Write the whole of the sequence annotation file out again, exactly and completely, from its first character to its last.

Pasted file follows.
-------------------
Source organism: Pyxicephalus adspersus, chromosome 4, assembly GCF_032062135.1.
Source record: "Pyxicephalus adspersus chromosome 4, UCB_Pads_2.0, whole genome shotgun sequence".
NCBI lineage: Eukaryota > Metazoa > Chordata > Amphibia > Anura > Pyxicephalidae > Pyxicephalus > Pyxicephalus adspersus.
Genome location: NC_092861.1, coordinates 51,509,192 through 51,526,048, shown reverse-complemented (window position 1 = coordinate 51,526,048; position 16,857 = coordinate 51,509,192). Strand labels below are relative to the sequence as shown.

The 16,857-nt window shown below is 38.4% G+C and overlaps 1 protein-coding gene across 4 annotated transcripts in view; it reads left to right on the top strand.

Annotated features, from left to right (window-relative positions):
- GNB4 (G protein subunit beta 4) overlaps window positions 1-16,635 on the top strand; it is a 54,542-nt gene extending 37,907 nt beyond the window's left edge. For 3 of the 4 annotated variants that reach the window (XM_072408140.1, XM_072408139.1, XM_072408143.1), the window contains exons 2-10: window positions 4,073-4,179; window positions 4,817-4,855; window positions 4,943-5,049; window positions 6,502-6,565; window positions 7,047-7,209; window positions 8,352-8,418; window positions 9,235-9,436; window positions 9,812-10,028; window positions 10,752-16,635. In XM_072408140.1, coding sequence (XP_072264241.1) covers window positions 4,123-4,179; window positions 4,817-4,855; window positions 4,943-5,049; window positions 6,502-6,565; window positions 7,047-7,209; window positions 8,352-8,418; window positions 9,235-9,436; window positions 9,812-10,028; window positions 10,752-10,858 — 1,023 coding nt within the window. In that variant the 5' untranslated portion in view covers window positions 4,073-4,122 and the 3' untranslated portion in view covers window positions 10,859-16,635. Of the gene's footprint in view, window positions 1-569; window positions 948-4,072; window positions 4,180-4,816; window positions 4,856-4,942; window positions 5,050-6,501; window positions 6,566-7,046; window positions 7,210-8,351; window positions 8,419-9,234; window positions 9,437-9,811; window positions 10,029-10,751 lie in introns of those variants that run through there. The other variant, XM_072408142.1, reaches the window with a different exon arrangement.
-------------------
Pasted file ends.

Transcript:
Source organism: Pyxicephalus adspersus, chromosome 4, assembly GCF_032062135.1.
Source record: "Pyxicephalus adspersus chromosome 4, UCB_Pads_2.0, whole genome shotgun sequence".
NCBI lineage: Eukaryota > Metazoa > Chordata > Amphibia > Anura > Pyxicephalidae > Pyxicephalus > Pyxicephalus adspersus.
Genome location: NC_092861.1, coordinates 51,509,192 through 51,526,048, shown reverse-complemented (window position 1 = coordinate 51,526,048; position 16,857 = coordinate 51,509,192). Strand labels below are relative to the sequence as shown.

The 16,857-nt window shown below is 38.4% G+C and overlaps 1 protein-coding gene across 4 annotated transcripts in view; it reads left to right on the top strand.

Annotated features, from left to right (window-relative positions):
- GNB4 (G protein subunit beta 4) overlaps window positions 1-16,635 on the top strand; it is a 54,542-nt gene extending 37,907 nt beyond the window's left edge. For 3 of the 4 annotated variants that reach the window (XM_072408140.1, XM_072408139.1, XM_072408143.1), the window contains exons 2-10: window positions 4,073-4,179; window positions 4,817-4,855; window positions 4,943-5,049; window positions 6,502-6,565; window positions 7,047-7,209; window positions 8,352-8,418; window positions 9,235-9,436; window positions 9,812-10,028; window positions 10,752-16,635. In XM_072408140.1, coding sequence (XP_072264241.1) covers window positions 4,123-4,179; window positions 4,817-4,855; window positions 4,943-5,049; window positions 6,502-6,565; window positions 7,047-7,209; window positions 8,352-8,418; window positions 9,235-9,436; window positions 9,812-10,028; window positions 10,752-10,858 — 1,023 coding nt within the window. In that variant the 5' untranslated portion in view covers window positions 4,073-4,122 and the 3' untranslated portion in view covers window positions 10,859-16,635. Of the gene's footprint in view, window positions 1-569; window positions 948-4,072; window positions 4,180-4,816; window positions 4,856-4,942; window positions 5,050-6,501; window positions 6,566-7,046; window positions 7,210-8,351; window positions 8,419-9,234; window positions 9,437-9,811; window positions 10,029-10,751 lie in introns of those variants that run through there. The other variant, XM_072408142.1, reaches the window with a different exon arrangement.